In the tradition of Audre Lorde's The Cancer Notebooks and works by Lucia Perillo, Linda Gregg, and Jane Kenyon, Mosquito uses a literary format as a way to deal with serious illness and recovery. Lemon underwent brain surgery as a young man, and Mosquito turns that life-changing event into a vibrantly imagistic, poetic autobiography. The book is arranged in four parts. The first part tracks the emotional journey of the speaker during a grave illness, meditating unsentimentally on the grim details of hospitalization and surgery. Part two expands into the speaker's erotic life, plunging into sexuality as a realm that resonates with both life and death. The last two parts explore the speaker's world, historical and familial, as he is transformed by his trials. Lemon's magnum opus is an anguished, observant, and resilient meditation as much zen as it is explosive, as clinical as it is philosophical and lyrical.
Russell Harmon is the self-proclaimed king of his small-town Idaho dart league, but all is not well in his kingdom. In the midst of the league championship match, the intertwining stories of those gathered at the 411 club reveal Russell's dangerous debt to a local drug dealer, his teammate Tristan Mackey's involvement in the disappearance of a college student, and a love triangle with a former classmate. The characters in Keith Lee Morris's second novel struggle to find the balance between accepting and controlling their destinies, but their fates are threaded together more closely together than they realize.
Detailing the intertwined lives of members of core grunge bands, this thoroughly researched account reveals the origins and inspirations of the grunge music movement. Illustrating the dramatic and emotional tensions that arose between the various players, it describes the collisions between personalities and egos, artists and corporations, suburbs and cities, obscurity and fame. It is also a unique guide to the key locations in the grunge story, exploring the cafes, apartments, and studios where members of bands such as Nirvana, Pearl Jam, Soundgarden, Mudhoney, and Alice in Chains practiced and played.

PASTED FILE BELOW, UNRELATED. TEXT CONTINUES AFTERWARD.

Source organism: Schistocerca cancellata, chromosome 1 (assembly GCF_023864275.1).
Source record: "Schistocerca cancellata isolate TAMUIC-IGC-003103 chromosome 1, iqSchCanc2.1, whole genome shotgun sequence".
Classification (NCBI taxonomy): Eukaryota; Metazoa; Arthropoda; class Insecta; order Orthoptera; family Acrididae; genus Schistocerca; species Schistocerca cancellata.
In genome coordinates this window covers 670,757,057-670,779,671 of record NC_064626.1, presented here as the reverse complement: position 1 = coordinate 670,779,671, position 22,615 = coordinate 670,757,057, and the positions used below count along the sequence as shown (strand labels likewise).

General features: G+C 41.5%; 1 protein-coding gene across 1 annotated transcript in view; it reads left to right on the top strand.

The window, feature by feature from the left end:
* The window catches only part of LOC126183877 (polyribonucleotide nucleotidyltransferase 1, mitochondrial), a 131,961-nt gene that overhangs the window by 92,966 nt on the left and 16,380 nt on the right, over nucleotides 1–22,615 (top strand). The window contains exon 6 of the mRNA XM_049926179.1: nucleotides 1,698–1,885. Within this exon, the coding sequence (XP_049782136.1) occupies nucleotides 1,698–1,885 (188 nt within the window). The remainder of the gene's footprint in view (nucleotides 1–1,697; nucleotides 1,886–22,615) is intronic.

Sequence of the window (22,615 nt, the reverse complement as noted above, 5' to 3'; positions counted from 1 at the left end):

November 22, 1963 chronicles the day of John F. Kennedy's assassination. It begins that morning, with Jackie Kennedy in a Fort Worth hotel, about to leave for Dallas. Her airplane trip out of Dallas after the assassination forms the connecting arc for the book, which ends with Mrs. Kennedy's return to the White House at 4 a.m. Interwoven throughout are stories of real people intimately connected with that day: a man who shares cigarettes with the First Lady outside the trauma room; a motorcycle policeman flanking the entourage; Abe Zabruder, who caught the assassination on film; the White House servants following Mrs. Kennedy's orders to begin planning a funeral modeled on Lincoln's; and the morticians overseeing President Kennedy's autopsy. Adam Braver's brilliantly constructed historical fiction explores the intersection of stories and memories, and reveals how together, they have come to represent and mythologize that fateful day.
There's a disturbing secret in the basement of a strip mall yogurt parlor. Jonathan, the mostly clueless clerk who works there, just wants to fix things once and for all, but beginning with an encounter at an animal shelter that leaves three dead, things don't work out quite the way Jonathan intends . . . or do they? Beneath its picaresque surface, Girl Factory raises unsettling questions about storytelling, the nature of freedom, and the ubiquitous objectification of women.